In reality, emergency department wait times reflect poor planning and weak leadership, not fluctuating patient demand. It’s no coincidence that ED delays are most pronounced on nights and weekends. That’s when patient demand is at its highest and it is also the least desirable time for ED doctors to work. Triage allows EDs to manage busier-than-normal patient volumes with less staff. So, patients with less-emergent needs end up waiting until later at night, when volume declines. As a result, today’s patients spend an average of two hours in the typical emergency department, according to the Centers for Disease Control and Prevention (CDC),
Solving the triage problem
Contrary to the assumptions of the traditional model, ED demand can be predicted and appropriately staffed on most days, even during the busiest times.
Here are the three changes that proved most effective in our emergency departments:
1. Staffing to demand. Given the choice, patients prefer to come to the ED in the evening and on weekends to avoid missing work. They often come because their doctor’s office is closed and they have no local alternative. Although patient volume is higher during these times than on weekdays, demand is nonetheless predictable. The problem is staffing adequately.
Because doctors and nurses prefer to work weekdays, during normal business hours, most EDs are relatively understaffed during off-hour peaks. This creates delays at the busier times and wasted resources during slower times. By studying patient volume over time, EDs can avoid triage by staffing appropriately and more accurately. Here are two ways KP has done so:
2. Redeploying the nursing staff. To assess whether a patient has a true emergency, nurses who register patients ask the same questions doctors do upon admission. Therefore, the triage process wastes the time of skilled nurses who could be providing definitive medical care. By moving the nurses from triage into direct patient care, and making the physician the first point of contact after patient registration, EDs can bolster the number of medical professionals providing treatment and, therefore, treat patients quicker.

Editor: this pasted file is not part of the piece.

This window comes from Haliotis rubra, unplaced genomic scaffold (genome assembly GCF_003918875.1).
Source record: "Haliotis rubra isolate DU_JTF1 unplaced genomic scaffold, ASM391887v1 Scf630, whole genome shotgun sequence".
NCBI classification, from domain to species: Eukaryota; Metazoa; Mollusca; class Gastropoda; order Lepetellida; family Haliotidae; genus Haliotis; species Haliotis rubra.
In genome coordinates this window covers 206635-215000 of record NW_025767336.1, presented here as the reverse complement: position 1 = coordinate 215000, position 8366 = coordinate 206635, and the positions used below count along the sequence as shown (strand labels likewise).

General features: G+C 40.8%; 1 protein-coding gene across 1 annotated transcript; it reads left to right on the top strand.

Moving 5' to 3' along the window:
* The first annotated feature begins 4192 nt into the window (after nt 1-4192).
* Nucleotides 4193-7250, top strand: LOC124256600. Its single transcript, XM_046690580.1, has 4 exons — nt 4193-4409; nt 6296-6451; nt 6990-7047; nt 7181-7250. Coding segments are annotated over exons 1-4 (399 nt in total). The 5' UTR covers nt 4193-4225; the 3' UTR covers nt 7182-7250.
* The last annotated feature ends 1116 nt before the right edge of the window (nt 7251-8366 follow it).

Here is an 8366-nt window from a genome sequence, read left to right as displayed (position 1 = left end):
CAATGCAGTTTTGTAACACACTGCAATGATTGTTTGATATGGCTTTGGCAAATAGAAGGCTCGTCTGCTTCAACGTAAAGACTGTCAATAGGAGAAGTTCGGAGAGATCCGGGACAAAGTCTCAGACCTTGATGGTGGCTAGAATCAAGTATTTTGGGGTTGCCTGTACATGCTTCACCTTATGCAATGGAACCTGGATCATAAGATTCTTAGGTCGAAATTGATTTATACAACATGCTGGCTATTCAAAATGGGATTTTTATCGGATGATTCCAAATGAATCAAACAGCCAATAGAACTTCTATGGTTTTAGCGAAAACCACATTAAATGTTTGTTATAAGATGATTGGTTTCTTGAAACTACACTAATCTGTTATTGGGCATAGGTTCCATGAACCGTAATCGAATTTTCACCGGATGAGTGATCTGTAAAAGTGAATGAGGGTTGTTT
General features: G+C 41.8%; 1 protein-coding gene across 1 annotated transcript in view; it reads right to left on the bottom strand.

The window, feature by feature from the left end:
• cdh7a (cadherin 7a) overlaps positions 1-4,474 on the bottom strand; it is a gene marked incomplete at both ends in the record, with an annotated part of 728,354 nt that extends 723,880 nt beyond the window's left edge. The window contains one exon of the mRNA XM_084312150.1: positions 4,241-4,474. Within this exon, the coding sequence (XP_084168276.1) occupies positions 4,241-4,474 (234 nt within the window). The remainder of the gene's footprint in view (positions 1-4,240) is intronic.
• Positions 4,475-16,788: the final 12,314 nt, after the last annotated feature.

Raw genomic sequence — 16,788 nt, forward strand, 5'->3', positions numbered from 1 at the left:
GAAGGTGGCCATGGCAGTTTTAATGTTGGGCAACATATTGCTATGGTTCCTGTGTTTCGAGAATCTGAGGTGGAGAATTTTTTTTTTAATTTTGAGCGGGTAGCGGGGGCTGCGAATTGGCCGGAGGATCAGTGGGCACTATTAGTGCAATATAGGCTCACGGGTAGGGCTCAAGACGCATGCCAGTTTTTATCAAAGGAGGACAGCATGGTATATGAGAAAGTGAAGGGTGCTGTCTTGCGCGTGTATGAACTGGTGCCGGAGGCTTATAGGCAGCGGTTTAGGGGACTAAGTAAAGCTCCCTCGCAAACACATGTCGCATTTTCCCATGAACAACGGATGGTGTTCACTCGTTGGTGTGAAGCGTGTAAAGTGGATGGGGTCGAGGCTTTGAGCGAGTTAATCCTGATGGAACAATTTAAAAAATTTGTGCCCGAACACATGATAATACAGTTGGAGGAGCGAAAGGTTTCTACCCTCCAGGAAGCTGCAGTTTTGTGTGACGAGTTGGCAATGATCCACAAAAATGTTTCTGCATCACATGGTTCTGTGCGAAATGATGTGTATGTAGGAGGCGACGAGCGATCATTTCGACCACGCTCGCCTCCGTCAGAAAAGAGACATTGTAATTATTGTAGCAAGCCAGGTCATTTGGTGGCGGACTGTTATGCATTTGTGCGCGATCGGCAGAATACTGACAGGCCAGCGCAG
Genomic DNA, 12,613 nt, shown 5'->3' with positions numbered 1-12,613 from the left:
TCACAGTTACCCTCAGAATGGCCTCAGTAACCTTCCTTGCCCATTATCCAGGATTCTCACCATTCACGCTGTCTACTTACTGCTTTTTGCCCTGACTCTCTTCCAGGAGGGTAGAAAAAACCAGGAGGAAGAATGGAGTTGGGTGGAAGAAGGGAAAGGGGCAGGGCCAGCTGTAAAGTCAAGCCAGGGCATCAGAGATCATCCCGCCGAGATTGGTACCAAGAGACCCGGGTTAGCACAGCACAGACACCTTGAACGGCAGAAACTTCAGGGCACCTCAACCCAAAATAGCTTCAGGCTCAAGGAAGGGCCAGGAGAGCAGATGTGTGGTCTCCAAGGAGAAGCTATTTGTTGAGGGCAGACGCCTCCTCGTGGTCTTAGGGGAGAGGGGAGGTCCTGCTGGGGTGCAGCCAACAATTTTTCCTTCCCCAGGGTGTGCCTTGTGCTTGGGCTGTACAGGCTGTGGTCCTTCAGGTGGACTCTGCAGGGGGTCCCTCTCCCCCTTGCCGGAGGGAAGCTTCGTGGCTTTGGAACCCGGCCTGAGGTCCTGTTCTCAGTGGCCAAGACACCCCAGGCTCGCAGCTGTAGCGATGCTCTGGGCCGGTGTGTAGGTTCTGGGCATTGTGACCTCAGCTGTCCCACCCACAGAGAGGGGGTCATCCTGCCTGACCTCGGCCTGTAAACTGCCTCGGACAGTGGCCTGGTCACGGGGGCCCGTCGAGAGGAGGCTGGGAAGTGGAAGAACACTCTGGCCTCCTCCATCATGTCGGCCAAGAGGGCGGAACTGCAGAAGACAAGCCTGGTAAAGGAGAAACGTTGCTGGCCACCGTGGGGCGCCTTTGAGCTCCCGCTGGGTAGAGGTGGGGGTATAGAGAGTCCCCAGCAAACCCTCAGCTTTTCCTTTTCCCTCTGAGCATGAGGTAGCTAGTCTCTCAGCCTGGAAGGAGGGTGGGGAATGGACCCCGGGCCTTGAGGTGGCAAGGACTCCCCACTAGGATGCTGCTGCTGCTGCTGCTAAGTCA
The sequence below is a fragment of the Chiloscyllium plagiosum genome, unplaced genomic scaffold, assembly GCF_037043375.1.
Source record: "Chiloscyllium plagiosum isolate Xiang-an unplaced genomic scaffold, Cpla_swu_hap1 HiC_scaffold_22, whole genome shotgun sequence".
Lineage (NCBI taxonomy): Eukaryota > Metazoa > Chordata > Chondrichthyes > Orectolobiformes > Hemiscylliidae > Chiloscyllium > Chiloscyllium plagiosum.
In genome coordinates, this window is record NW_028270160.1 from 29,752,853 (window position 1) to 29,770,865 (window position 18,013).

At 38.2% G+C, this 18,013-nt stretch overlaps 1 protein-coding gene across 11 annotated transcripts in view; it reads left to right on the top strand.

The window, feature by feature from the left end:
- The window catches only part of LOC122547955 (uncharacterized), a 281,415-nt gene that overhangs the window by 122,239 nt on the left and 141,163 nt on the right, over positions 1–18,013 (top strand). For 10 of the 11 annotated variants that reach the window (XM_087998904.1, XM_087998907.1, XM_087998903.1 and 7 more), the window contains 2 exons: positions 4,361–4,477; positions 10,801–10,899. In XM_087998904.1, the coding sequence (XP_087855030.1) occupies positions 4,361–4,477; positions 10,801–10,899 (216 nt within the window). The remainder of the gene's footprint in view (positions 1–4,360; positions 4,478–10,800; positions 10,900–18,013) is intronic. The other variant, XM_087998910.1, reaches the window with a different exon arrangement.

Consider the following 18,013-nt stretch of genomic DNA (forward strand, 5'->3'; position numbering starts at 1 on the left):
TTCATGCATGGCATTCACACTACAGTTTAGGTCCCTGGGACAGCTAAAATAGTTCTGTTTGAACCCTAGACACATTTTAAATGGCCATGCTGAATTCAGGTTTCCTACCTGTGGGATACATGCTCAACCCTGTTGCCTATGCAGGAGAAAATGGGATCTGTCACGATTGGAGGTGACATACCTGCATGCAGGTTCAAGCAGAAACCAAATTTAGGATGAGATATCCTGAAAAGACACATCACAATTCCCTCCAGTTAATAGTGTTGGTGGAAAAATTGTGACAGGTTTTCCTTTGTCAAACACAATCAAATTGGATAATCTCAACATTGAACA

As part of the approach, EDs can utilize lower-cost support staff to care for the kind of less-emergent patient problems normally treated by community doctors in their offices. Doing so further frees up registered nurses to treat the sickest patients.
3. Modifying physician staffing. In small EDs, there may be only one or two doctors on duty at a time. In larger departments, there can be four or five. So, rather than insisting all ED doctors be board-certified, EDs can pair emergency physicians with family medicine practitioners or internists whose training adequately prepares them for the definitive treatment of non-life-threatening illnesses. This approach enables EDs to increase staffing without increasing budget, and it makes more physicians available to see patients as soon as they arrive.
If everyone coming to the ED had a life-threatening problem, this model wouldn’t work. But a significant percentage of people don’t. By staffing appropriately for the acuity of patient problems, doctors can treat and discharge those with less-emergent issues faster. Having a single extra physician available during peak hours means that as many as 30-40 more individuals can be seen without delay compared to the current approach.
So, why hasn’t the new model become standard practice? Doctors and nurses tend to resist changes to their care-delivery methods, insisting that the old way has worked for centuries. The truth is, forcing patients to wait in the emergency department is unnecessary and dangerous. Improving patient flow can and does reduce hospital costs while improving clinical outcomes.
Robert Pearl is a physician and CEO, Permanente Medical Groups. He is the author of Mistreated: Why We Think We’re Getting Good Health Care–And Why We’re Usually Wrong and can be reached on Twitter @RobertPearlMD. This article originally appeared in Forbes.